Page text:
Walking is an often-underrated exercise that many of us have recently discovered in lockdown. Tired of being cooped up inside, we’re all taking more walks around the block than before.
But it’s also a fantastic way to get fit, be sociable (in a responsible, distanced manner), and enjoy the Great Outdoors. Now we’re able to travel more widely to walk in beautiful locations, try these handy tips to get the most out of walking for fitness. It’s easy to start walking for free – but if you enjoy it a lot, we’ve added plenty of tips about kit, routes, and hiking safety, too.
- Be aware of your social distancing
- Why walking is good for you
- How to start walking for fitness
- Walking for weight loss
- Your essential daypack kit
- Where to find walking maps for free
- Walking safety tips
- More free fitness tips
We’re allowed to drive to get to a location for exercise now. However, it’s a good idea to start locally first. Find nearby beauty spots and parks to get started and find your comfort zone with walking.
When you’re planning longer hikes, remember we’re still responsible for our actions. Try to plan walks in less crowded areas, or opt to walk much earlier in the day to avoid the crowds. Many coastal routes and hiking trails have very narrow paths that could make social distancing difficult.
Remember, too, that cafes, public toilets, and parking facilities are still closed. You’ll need to plan for this by doing things like packing plenty of food and water as a picnic.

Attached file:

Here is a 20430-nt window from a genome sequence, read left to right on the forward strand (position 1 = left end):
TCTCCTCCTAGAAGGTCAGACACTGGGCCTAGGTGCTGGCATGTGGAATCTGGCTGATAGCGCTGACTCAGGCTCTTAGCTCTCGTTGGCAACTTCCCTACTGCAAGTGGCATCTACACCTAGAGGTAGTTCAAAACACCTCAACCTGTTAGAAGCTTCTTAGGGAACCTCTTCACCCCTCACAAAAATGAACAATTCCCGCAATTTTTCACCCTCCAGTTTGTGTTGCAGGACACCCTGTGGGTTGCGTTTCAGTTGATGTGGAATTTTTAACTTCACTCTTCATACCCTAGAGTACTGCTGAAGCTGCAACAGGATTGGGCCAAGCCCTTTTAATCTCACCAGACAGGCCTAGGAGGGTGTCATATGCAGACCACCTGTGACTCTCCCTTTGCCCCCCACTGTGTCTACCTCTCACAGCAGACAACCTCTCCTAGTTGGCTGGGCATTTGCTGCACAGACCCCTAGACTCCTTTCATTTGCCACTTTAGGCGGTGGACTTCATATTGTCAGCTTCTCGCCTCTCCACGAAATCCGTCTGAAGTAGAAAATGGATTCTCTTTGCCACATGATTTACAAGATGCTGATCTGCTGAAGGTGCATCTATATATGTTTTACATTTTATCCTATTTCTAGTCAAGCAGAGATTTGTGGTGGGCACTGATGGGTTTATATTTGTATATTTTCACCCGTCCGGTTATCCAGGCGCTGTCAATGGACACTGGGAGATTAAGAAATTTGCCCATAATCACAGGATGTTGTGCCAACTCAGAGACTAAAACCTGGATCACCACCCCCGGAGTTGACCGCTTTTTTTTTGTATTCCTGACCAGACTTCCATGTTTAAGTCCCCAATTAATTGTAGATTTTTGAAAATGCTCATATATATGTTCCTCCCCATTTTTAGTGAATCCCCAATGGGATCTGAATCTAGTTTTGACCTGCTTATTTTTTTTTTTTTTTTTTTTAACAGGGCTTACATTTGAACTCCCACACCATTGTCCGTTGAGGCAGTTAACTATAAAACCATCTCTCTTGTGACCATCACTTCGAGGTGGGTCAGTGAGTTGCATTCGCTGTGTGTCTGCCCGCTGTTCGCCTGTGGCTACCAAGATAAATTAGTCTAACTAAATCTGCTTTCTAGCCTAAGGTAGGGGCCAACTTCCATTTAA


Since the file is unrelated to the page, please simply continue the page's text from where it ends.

The great thing about walking is that you can do it at any age, with any level of fitness. It’s ideal even for those with limited mobility problems – shorter walks for people who have arthritis or back problems are a great way to build up to longer hikes. Even at a slow pace, you’ll burn at least 148 calories an hour.
You can take your children on walks to teach them about nature, too. It’s a great way to burn off excess energy together and have fun at the same time!
Improve your mental health with walks
You’ll also find your mental health benefits from spending time in the great outdoors. Even your local park is full of wildlife if you take a look! Unlike running and jogging, which focuses on the physical cardiovascular exercise, walking allows you time to enjoy your surroundings while you get fit.
More than that, as long as you abide by social distancing rules, you can boost your mental wellbeing by meeting a friend for your next walk. You’ll get fit together AND catch up on the latest gossip!
Walking is fantastic for your wallet as well as your health. You don’t have to spend anything on it – but if you’re serious about walking your way to the peak of health, you might want to invest in a bit of kit.
It’s ALMOST as simple as putting one foot in front of the other! Posture and stride is the most important thing when you start walking.
Keep your spine neutral, shoulders relaxed, and strike the floor with your heel first. Use your arms to swing and create momentum – power walkers keep their arms at a 90-degree angle, if you want to get some serious speed up.
You can leave your home right now and take a stretch around your surroundings – take note of your walking gait and posture. Paying attention to it will help you avoid bad habits that could lead to shoulder, back, or joint strain.
Walking is free – to start with